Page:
Thursday, September 2, 2010

A Place for Everyone

Do What You Love, The Money Will Follow. I read that book so long ago I can’t remember one specific thing it said, but the title sums up a concept that has gained much favor: People wouldn’t be made with specific inclinations if they weren’t meant to earn their daily bread through those inclinations. Attractive as the idea is, and sensible as it seems in light of the Christian concept that God fits each of us for specific purposes, I’m somewhat cynical. To insist “your ministry and your daily labor should always be one and the same” is to disavow the example of St. Paul, who considered himself first and foremost a preacher of the Gospel and yet specifically chose not to make his financial living that way. (See 2 Thess. 3:7–10.) And with the exceptions of natural entrepreneurs and those blessed with skills in heavy demand, those of us who do (only) what we love rarely see money following all that closely. At least not in sufficient amounts to immediately and permanently absolve us from working at anything else.

Personally, not only do I have trouble selling my writing skills for more than a few hundred dollars, it often seems I can’t even give them away. My church has never found more than occasional use for my articles and poetry; the same goes for other volunteer-minded nonprofits I know. Even this blog and my other online writing have drawn limited attention.

There are people with far greater cause to moan “There’s no place for me in this world.” The ex-convict whose search for honest work is stymied by public distrust; the quadriplegic who literally can’t lift a finger unassisted; the inner-city resident who daily hears “the world won’t ever let us rise above poverty”; the person whose autism-afflicted brain can only comprehend the larger world through extensive mental calculations—these are the ones who rarely think about what they’d most enjoy working at.
Any work would be welcome if they could be accepted as honest and competent—which often seems a hopeless dream.

We can be grateful that God doesn’t limit citizenship in His Kingdom to those who are “useful” in terms of physical strength, charisma, brains, or even spectacular testimony. Indeed, “God chose the foolish things of the world to shame the wise; God chose the weak things of the world to shame the strong. He chose the lowly things of this world and the despised things—and the things that are not—to nullify the things that are, so that no one may boast before him” (1 Cor. 1:27–29). That’s not to say He has no use for the more obviously “capable,” just that when someone in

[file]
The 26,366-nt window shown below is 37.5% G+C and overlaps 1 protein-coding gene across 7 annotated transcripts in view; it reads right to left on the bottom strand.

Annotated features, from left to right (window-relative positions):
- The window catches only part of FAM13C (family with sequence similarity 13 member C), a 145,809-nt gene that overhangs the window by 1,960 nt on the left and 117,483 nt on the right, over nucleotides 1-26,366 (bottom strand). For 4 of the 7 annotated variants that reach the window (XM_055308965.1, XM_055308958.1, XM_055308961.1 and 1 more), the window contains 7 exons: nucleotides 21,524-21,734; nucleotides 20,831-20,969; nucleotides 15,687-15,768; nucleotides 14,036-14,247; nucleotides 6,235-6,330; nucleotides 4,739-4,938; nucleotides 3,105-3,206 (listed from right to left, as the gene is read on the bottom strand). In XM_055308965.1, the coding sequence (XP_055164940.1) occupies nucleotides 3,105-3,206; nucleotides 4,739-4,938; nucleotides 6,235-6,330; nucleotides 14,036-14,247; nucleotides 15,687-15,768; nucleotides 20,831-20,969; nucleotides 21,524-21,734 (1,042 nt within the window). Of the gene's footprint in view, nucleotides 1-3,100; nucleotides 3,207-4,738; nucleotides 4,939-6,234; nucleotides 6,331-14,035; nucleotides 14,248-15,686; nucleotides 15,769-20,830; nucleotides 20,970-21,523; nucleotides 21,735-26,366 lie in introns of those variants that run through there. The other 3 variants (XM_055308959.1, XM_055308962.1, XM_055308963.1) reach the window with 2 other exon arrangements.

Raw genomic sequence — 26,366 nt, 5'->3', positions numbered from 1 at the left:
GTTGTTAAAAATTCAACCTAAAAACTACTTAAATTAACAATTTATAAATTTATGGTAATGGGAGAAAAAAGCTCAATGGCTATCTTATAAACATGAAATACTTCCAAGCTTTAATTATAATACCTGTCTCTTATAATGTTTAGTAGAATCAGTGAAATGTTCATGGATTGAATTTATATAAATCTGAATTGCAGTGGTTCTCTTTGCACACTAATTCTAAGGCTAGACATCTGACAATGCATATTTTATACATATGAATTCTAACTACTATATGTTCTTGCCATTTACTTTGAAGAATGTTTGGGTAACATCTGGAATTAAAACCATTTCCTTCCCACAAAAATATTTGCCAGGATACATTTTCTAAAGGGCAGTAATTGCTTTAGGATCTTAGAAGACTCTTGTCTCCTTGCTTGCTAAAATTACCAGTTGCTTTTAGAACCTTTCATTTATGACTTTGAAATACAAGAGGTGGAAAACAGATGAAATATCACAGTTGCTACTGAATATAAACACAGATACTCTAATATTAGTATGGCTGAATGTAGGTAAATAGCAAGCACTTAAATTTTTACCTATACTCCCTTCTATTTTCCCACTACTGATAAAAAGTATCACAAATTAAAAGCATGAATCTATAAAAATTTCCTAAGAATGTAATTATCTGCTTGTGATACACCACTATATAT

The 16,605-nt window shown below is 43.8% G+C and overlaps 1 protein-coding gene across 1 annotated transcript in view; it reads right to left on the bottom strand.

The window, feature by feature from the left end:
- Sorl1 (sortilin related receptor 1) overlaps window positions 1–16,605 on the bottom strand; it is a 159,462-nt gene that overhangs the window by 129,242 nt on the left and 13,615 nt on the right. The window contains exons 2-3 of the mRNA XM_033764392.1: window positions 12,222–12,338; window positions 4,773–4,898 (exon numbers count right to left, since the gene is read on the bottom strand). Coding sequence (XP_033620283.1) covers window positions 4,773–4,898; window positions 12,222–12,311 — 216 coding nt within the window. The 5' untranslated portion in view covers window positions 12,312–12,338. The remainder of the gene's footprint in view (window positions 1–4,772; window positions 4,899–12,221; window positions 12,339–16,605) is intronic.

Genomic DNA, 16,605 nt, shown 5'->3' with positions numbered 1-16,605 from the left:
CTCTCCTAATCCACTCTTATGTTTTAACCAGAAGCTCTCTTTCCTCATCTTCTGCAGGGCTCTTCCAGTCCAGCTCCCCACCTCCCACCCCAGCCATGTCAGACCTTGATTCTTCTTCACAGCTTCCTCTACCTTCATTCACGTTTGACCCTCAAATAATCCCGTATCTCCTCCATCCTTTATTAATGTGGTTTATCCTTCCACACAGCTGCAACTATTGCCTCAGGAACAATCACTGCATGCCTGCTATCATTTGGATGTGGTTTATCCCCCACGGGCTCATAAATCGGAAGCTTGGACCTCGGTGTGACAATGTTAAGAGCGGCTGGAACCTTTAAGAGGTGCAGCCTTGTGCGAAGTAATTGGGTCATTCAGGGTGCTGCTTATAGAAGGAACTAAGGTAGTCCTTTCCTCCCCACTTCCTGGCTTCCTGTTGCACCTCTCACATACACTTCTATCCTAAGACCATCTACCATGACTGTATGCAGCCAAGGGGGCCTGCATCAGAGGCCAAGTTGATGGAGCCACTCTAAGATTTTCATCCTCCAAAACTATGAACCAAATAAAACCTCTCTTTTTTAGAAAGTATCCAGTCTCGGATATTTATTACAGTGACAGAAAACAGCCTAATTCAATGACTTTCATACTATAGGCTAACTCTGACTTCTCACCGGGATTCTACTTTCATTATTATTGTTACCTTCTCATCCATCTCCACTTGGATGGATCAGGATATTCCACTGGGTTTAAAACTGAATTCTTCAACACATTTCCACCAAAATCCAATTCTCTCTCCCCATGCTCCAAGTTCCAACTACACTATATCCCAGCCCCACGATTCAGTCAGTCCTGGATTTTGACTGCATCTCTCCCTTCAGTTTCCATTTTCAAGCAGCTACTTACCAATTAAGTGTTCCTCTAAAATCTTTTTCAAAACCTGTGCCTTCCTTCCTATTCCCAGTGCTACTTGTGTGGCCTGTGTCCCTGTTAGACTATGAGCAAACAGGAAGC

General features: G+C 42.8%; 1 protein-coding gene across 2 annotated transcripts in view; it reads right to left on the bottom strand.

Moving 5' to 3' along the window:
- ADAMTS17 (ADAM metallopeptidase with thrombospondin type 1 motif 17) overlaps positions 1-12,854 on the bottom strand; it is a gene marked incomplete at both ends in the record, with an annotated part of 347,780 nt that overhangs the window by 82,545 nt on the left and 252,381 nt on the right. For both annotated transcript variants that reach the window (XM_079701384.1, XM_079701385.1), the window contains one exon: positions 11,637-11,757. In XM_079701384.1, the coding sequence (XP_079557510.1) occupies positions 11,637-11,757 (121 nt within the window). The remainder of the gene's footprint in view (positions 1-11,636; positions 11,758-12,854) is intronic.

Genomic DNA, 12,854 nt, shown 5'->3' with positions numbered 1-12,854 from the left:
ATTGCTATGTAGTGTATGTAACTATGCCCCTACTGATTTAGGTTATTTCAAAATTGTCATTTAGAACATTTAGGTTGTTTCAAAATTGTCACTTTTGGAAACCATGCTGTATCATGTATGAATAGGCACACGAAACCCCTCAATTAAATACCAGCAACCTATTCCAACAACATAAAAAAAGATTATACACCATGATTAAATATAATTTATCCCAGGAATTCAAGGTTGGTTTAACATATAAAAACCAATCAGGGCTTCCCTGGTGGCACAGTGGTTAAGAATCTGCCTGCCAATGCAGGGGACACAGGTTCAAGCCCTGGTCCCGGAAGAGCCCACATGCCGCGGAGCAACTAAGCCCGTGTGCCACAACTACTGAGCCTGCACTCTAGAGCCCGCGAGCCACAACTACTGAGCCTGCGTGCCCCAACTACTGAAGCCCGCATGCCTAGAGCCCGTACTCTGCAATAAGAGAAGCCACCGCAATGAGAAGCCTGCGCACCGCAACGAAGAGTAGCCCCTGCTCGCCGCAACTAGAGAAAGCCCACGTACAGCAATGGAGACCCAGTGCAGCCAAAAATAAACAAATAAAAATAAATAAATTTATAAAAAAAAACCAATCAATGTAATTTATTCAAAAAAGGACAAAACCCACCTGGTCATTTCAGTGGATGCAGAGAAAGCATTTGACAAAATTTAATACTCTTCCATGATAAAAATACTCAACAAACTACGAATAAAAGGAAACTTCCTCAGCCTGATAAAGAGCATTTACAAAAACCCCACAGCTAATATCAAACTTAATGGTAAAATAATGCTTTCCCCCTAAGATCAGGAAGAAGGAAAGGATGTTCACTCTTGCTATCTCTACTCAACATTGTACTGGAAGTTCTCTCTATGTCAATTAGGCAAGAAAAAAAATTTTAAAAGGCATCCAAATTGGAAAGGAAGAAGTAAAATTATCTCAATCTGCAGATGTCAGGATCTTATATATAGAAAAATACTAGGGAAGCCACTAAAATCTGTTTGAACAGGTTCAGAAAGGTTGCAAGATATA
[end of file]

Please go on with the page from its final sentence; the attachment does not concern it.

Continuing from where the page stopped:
any category of capability is fully surrendered to His will, He can achieve far more of eternal value through that person than through anyone depending on his or her own abilities. This also may explain why, instead of handing us detailed assignments, He so often seems to let us navigate by trial and error. While we think in terms of “getting things done,” God thinks in terms of getting us done—the work we complete for His Kingdom is far less precious to Him than the work He will complete in us. And only He knows the exact combinations of time, struggle, and success that will ultimately make each of us all we can be.

What’s important for each of us to know is that, whatever this world thinks of us, we fully “belong” in God’s society.

Every piece in a puzzle will have its spot,
Every part in machinery will have its slot,
Every creature in nature will have its place,
Every tint in the spectrum will have its space.
And each soul that belongs to the House of Christ,
Those He freed from their sin at an awesome price,
Has a place in His Body and Holy Nation,
The true home of each soul who has found salvation.
All empowered from above,
Joined together by love,
Every one will belong,
All in service made strong,
Through eternity part of His new Creation.

And God’s work will be done through His strength in all,
Every soul who has come to His holy call.
Let not one cast an eye of contempt or scorn
On another in Christ who has been reborn,
Nor sit idle and say “But my gifts are few.”
God has work for us all—yes, for even you.
Give no thought to your past or your earthly station,
But look up to the Lord of our great salvation.
We are drawn from each race,
From each climate and place,
And God uses each one,
Closes all He begun,
Till earth’s work all is done at the Consummation.

No comments: